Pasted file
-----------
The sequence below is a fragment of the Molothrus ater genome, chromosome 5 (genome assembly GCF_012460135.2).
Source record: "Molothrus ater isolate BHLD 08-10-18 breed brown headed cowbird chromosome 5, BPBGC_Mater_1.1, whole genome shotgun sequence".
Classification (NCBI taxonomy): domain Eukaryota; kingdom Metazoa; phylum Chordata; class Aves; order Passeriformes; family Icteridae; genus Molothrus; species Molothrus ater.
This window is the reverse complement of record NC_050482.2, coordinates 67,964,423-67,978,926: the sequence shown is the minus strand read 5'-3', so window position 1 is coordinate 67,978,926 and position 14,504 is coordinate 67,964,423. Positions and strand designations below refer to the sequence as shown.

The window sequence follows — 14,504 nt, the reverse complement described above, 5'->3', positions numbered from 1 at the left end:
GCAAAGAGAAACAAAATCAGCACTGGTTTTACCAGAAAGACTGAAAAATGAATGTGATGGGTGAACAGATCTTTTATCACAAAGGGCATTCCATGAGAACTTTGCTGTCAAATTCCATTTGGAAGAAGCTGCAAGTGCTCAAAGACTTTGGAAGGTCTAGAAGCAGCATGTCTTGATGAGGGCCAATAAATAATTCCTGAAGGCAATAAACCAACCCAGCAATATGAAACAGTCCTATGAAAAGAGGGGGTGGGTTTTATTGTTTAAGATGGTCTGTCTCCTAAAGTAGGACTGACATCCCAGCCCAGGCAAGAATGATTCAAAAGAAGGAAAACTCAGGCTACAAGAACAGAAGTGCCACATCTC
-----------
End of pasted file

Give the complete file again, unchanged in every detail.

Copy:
The sequence below is a fragment of the Molothrus ater genome, chromosome 5 (genome assembly GCF_012460135.2).
Source record: "Molothrus ater isolate BHLD 08-10-18 breed brown headed cowbird chromosome 5, BPBGC_Mater_1.1, whole genome shotgun sequence".
Classification (NCBI taxonomy): domain Eukaryota; kingdom Metazoa; phylum Chordata; class Aves; order Passeriformes; family Icteridae; genus Molothrus; species Molothrus ater.
This window is the reverse complement of record NC_050482.2, coordinates 67,964,423-67,978,926: the sequence shown is the minus strand read 5'-3', so window position 1 is coordinate 67,978,926 and position 14,504 is coordinate 67,964,423. Positions and strand designations below refer to the sequence as shown.

The window sequence follows — 14,504 nt, the reverse complement described above, 5'->3', positions numbered from 1 at the left end:
GCAAAGAGAAACAAAATCAGCACTGGTTTTACCAGAAAGACTGAAAAATGAATGTGATGGGTGAACAGATCTTTTATCACAAAGGGCATTCCATGAGAACTTTGCTGTCAAATTCCATTTGGAAGAAGCTGCAAGTGCTCAAAGACTTTGGAAGGTCTAGAAGCAGCATGTCTTGATGAGGGCCAATAAATAATTCCTGAAGGCAATAAACCAACCCAGCAATATGAAACAGTCCTATGAAAAGAGGGGGTGGGTTTTATTGTTTAAGATGGTCTGTCTCCTAAAGTAGGACTGACATCCCAGCCCAGGCAAGAATGATTCAAAAGAAGGAAAACTCAGGCTACAAGAACAGAAGTGCCACATCTC